Diablo II Resurrected Dev: Folks Deciding If They will Buy It Should ‘Do What They Feel Is Right’

Diablo II Resurrected Dev: Folks Deciding If They will Buy It Should ‘Do What They Feel Is Right’

In an interview with Axios Gaming on September 17, the design director on the upcoming Diablo II remake explained that folks trying to decide if they should buy the game should “do what they feel is right.” Many players don’t want to support Activision Blizzard games after a recent lawsuit made public horrible stories and claims of abuse and harassment mostly targeting women at the company.

Diablo II Resurrected is the first major release from Blizzard since a damning lawsuit was filed on July 20 by the California Department of Fair Employment and Housing after a years-long investigation turned up stories of multiple women suffering daily harassment and abuse while working at Activision Blizzard.

Read More: Everything That’s Happened Since The Activision Blizzard Lawsuit Was Filed

Diablo II Resurrected was announced back in February 2021, before the lawsuit, and is being developed by Vicarious Visions using the original source code and gameplay of the classic action RPG first released by Blizzard back in 2000. The studio was not specifically named in the suit and has in the past worked on non-Blizzard/Activision titles, but the lawsuit and the fallout that followed have affected the team at Vicarious Visions.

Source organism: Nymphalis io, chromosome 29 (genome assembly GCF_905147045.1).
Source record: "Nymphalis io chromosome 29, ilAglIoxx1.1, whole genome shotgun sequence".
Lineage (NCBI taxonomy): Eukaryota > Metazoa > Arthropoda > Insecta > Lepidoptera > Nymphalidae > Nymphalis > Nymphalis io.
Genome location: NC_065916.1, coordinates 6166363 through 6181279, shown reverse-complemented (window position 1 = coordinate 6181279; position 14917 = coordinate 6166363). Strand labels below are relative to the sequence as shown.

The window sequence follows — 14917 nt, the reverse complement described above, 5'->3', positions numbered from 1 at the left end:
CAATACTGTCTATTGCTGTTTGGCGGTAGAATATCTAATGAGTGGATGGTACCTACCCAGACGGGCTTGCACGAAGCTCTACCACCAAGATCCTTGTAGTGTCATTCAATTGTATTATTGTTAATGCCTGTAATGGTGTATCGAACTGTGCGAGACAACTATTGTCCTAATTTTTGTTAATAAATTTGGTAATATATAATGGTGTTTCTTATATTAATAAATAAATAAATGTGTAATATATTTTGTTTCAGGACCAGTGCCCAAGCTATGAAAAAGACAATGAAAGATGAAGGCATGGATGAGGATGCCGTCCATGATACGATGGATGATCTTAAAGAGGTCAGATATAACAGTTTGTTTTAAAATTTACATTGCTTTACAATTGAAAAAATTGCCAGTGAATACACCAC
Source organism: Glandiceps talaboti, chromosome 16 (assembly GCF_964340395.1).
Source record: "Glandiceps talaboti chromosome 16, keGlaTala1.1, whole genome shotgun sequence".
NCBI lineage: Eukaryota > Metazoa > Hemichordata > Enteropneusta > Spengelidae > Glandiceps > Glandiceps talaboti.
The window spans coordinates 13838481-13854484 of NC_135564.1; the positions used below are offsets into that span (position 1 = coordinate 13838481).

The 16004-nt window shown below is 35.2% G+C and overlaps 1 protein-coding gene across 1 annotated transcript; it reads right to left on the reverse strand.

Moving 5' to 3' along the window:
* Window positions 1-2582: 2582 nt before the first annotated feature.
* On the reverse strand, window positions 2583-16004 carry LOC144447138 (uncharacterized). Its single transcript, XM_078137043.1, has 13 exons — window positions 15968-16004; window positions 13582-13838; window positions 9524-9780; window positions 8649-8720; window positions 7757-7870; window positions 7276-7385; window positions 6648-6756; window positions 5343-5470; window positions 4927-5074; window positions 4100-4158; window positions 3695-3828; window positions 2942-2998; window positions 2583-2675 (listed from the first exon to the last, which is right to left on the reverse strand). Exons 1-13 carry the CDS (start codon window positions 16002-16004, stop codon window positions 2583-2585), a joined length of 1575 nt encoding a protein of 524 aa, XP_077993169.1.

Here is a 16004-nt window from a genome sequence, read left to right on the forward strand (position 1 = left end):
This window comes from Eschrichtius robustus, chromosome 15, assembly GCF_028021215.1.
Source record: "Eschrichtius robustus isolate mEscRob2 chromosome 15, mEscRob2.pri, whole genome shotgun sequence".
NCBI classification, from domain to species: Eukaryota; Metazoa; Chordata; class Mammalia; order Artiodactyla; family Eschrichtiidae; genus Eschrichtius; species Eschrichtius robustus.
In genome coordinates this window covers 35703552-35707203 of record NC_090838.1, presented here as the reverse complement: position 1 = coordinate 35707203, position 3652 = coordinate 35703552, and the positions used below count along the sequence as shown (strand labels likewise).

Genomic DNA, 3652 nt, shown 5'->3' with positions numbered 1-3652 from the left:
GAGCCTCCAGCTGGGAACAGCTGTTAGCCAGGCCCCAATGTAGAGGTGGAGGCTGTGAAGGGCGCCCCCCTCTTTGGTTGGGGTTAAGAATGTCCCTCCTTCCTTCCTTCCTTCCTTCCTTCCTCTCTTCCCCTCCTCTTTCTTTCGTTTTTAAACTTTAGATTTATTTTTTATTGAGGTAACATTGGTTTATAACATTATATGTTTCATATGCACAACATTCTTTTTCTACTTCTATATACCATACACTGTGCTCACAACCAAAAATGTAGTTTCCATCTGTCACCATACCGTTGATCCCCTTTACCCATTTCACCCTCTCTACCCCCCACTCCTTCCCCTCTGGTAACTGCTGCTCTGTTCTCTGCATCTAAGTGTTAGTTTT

“It was definitely very troubling to hear these types of things,” design director Rob Gallerani explained, “And we really wanted to support our colleagues and our co-workers.”

The lawsuit included horrible stories of abuse and after the suit became public, Kotaku learned of a hotel suite that was reportedly a booze-filled meeting place where many would pose with an actual portrait of convicted rapist Bill Cosby while smiling.

Since these stories and reports have surfaced, numerous former and current Blizzard higher-ups have apologised, with some leaving the company including Blizzard President J. Allen Brack. Games like World of Warcraft and Overwatch have also removed mentions and references to people named in the various claims and the lawsuit. And Activision itself seemed quick to hide its logo and company name during the announcement of the latest Call of Duty.

As a result of this and all the controversy, Gallerani told Axios that Vicarious Visions did a full scrub of Diablo II Resurrected to see if any references, names, or quests needed to be removed or changed. According to him, nothing was found.

After the lawsuit became public and stories of harassment and abuse continued to be shared online by women and men, many players have struggled with buying the companies’ games or boycotting them.

Gallerani’s comments to Axios seem to leave the decision up to players.

In August, Kotaku reached out to employees at Blizzard and Activision about if they supported fans boycotting upcoming games. Some didn’t respond. Others didn’t want their comments to draw attention away from the ABK Workers Alliance’s current demands.

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